To what extent can employers implement the following cost-reduction strategies as a result of COVID, and what are the primary limitations on each?
The question has been raised as to whether an employer can require employees to take holidays as a result of the reduced company business activity.
The specific regulations issued in the context of the current pandemic have initially given no answer to this question, so the general rules in the CT will apply.
As a rule, holidays are scheduled by agreement between the employer and employee. In the absence of an agreement, the employer may unilaterally schedule holidays, but must do so in the period between 1 May and 31 October (unless an applicable Collective Bargaining Agreement or the opinion of consulted workers’ representatives permits a different period).
Regarding tourism-related activities and in the absence of an agreement, employers are required to schedule 25% of the holiday period to which employees are entitled (or a higher percentage if resulting from a Collective Bargaining Agreement) between 1 May and 31 October, which is taken consecutively.
- Lay-off (Salary reductions).
A simplified lay-off scheme was introduced allowing for employers that are facing sharp business reduction or temporary business closure resulting from the pandemic outbreak to proceed to:
- reduction of the workforce normal working hours, or
- suspension of employment contracts and to access public financial support.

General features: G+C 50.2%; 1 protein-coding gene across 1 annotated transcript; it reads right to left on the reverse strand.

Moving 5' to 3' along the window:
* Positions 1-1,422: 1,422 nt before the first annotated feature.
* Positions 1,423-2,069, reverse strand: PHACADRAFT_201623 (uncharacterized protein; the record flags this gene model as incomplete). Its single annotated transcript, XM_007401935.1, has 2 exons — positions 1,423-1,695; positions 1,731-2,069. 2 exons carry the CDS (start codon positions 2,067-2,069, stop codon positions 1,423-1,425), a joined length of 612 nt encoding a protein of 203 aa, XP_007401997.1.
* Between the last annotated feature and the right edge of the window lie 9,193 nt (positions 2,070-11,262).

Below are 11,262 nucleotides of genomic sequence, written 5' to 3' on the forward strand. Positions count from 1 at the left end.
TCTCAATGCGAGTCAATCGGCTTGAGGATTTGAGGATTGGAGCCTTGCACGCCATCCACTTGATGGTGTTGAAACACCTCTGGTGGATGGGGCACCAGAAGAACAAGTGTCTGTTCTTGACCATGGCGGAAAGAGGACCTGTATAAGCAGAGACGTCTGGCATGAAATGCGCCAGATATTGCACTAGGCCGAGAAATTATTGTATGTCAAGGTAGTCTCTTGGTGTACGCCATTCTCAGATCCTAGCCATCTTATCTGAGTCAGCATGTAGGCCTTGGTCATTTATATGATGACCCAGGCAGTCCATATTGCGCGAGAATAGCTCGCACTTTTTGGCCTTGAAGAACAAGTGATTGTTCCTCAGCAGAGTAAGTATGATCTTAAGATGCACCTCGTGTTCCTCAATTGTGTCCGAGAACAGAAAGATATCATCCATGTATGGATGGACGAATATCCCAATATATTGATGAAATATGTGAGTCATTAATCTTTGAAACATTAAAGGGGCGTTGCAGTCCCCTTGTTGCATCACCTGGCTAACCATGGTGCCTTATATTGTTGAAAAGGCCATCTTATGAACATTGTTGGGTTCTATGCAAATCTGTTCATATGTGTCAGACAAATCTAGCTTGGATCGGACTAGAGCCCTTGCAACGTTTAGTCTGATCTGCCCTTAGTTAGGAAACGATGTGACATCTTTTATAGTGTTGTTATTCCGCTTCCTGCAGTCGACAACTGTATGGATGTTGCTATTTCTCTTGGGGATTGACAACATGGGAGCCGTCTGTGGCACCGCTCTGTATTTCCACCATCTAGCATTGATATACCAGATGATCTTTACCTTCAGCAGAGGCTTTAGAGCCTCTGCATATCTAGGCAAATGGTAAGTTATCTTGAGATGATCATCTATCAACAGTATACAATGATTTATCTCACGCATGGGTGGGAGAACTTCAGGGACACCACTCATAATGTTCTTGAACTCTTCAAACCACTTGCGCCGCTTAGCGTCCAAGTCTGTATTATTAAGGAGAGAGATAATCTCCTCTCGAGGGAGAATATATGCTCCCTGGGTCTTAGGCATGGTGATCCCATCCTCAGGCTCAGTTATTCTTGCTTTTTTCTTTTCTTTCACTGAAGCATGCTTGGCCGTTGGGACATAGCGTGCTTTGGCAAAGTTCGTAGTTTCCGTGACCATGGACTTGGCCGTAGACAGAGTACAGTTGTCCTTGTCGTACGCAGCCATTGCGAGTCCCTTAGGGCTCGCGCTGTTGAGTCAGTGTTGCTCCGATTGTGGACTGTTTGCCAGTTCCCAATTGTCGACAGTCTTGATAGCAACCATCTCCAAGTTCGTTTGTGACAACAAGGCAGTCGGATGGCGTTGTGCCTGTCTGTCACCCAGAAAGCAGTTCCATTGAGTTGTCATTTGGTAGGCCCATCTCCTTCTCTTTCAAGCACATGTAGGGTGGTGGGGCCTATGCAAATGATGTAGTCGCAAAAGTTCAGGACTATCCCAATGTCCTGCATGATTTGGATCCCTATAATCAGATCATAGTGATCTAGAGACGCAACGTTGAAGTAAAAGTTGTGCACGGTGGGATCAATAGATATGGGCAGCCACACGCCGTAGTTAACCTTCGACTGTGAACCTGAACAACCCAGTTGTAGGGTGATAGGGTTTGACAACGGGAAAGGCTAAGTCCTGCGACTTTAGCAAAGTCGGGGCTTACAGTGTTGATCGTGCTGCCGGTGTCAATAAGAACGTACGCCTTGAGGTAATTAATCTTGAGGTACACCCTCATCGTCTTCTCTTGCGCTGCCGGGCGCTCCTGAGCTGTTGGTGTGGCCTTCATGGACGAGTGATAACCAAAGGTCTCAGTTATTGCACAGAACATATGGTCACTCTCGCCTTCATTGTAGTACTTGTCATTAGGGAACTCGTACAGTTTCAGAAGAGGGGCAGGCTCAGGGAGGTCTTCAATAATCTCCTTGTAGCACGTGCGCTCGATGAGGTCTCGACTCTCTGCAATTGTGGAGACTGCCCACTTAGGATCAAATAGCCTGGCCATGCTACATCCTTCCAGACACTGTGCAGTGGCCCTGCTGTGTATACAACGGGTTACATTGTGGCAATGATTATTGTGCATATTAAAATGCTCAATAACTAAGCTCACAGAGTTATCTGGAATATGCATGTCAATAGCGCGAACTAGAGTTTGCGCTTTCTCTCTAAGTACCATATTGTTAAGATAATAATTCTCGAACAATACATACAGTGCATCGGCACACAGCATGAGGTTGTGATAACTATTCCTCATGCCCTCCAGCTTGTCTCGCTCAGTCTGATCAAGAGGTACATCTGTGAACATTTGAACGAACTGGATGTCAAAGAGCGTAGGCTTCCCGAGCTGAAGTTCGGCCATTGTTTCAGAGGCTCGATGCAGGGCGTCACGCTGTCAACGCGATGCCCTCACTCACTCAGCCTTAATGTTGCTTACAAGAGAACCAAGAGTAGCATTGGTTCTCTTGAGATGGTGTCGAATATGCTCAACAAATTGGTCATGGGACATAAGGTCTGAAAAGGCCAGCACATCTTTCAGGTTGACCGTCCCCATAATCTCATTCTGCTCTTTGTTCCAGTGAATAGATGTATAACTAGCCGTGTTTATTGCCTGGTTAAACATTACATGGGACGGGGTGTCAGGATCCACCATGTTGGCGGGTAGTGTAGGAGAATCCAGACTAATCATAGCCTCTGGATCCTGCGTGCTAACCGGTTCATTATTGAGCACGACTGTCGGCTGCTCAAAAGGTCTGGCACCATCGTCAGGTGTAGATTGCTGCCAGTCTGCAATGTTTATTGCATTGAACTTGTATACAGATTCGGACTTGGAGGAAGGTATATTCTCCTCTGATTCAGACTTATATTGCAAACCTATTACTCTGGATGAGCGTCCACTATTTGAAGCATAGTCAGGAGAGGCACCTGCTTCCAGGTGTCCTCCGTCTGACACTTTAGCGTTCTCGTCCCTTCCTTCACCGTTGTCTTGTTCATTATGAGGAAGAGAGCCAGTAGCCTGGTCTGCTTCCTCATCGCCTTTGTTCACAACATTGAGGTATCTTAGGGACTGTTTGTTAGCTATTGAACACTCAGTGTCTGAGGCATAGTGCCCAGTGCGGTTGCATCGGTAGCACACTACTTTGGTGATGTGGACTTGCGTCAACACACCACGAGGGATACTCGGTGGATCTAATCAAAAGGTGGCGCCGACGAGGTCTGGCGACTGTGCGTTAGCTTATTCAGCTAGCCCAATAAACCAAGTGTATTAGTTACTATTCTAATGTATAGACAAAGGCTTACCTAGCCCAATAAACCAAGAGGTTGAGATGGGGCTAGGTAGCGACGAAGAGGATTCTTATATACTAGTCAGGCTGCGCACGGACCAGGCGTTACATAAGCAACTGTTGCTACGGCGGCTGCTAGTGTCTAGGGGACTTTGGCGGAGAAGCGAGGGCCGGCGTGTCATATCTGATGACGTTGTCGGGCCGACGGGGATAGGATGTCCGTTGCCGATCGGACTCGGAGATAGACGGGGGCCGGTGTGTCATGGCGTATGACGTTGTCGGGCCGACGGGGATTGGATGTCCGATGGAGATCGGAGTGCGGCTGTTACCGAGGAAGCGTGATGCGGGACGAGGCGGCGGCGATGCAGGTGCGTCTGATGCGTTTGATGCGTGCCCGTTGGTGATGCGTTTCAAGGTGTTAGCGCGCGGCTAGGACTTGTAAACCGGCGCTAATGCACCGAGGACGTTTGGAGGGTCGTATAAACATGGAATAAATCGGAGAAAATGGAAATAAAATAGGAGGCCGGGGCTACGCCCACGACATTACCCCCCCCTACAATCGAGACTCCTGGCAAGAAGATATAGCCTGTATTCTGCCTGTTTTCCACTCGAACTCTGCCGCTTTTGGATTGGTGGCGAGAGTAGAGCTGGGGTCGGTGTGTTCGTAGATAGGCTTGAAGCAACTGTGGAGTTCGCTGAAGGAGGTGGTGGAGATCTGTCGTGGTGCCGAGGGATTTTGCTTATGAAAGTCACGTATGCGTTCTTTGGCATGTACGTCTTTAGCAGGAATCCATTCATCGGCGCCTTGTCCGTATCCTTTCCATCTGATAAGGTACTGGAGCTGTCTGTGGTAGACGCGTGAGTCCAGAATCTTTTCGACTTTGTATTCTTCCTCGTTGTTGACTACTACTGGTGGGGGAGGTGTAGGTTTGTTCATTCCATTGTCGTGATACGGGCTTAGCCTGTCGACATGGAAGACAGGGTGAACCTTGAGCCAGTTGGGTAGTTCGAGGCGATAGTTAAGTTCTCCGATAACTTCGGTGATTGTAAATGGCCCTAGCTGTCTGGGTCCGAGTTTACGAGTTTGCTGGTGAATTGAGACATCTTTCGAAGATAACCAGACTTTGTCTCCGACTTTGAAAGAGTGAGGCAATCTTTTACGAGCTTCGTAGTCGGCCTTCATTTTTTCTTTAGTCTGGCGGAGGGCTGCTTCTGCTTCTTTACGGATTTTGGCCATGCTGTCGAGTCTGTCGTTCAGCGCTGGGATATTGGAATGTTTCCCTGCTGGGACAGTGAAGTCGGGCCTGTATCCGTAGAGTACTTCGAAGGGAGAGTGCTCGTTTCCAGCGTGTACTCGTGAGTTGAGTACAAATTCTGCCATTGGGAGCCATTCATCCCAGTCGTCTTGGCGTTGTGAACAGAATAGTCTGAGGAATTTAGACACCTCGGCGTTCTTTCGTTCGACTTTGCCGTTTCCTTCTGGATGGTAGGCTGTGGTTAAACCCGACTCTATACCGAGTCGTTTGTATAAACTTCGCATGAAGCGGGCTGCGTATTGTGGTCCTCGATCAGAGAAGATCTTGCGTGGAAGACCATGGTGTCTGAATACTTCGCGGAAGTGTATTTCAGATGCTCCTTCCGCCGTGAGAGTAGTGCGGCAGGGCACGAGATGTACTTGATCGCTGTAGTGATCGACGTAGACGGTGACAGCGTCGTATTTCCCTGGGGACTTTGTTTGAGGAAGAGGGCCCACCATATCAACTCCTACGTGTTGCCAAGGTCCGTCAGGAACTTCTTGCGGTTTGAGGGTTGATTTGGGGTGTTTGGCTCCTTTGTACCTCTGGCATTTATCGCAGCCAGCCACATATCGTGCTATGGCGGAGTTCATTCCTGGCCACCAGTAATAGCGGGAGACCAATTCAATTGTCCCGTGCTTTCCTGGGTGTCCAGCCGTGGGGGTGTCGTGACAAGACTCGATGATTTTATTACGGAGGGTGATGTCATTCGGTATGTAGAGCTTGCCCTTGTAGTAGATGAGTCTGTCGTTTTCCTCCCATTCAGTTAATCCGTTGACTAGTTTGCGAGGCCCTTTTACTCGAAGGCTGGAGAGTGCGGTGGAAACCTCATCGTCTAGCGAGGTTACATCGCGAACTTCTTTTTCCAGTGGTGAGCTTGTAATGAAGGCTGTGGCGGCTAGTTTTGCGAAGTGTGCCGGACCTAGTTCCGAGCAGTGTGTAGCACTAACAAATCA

Employers may resort to the above measures when under business crisis resulting from:
- Full or partial business halt, resulting from a global supply chain interruption;
- Full or partial business halt caused by suspension or cancellation of orders or bookings (where the use of the company or premises production or occupation capacity is reduced by more than 40%);
- Abrupt and significant fall of at least 40% in the company turnover (in the previous 30 days prior).
The assistance takes the form of co-payment by social security of the compensation payable to the employee, calculated on the following basis:
In the event of the contract being suspended, the employee receives compensation equivalent to 2/3 of salary or, if higher, to the minimum guaranteed salary of EUR 635, up to the maximum limit of EUR 1905), 70% of which is paid by social security and 30% by the employer;
In the event of reduced working time, the employee is paid proportionally for the hours worked, and is only entitled to additional compensation to the extent required, together with this payment, to make up to 2/3 of the amount earned in consideration of the work performed (subject to a minimum of EUR 635 and a maximum of EUR 1905). When it exists, the compensation is shared between social security and the employer at the respective ratio of 70% and 30%.
If the applicable measure is combined with a training plan supported by the IEFP, an IEFP-funded grant is added, of EUR 131.64 per employee, to be shared equally between the employee and the employer.
Employers may only benefit from assistance when their contributions and tax payments are up-to-date and in compliance with Social Security and the Tax and Customs Authority. For this purpose, and until 30 April 2020, debts created in March 2020 are not included.
Employers that benefit from the emergency simplified lay-off assistance cannot proceed with employee redundancy measures for the duration of the lay-off and during a 60-days period following the end of the lay-off measure.
- Facility closure.
Employers whose facilities were subject to mandatory closure due to the pandemic outbreak were allowed to resort to the emergency simplified lay-off assistance. Once the deconfinement measured determined that re-opening was allowed, employers needing to prolong lay-off assistance were required, as a pre-condition (subject to the material grounds to continue resorting to the measure, e.g. abrupt turnover fall) to effectively open within 8 days following the end of the mandatory closing measure.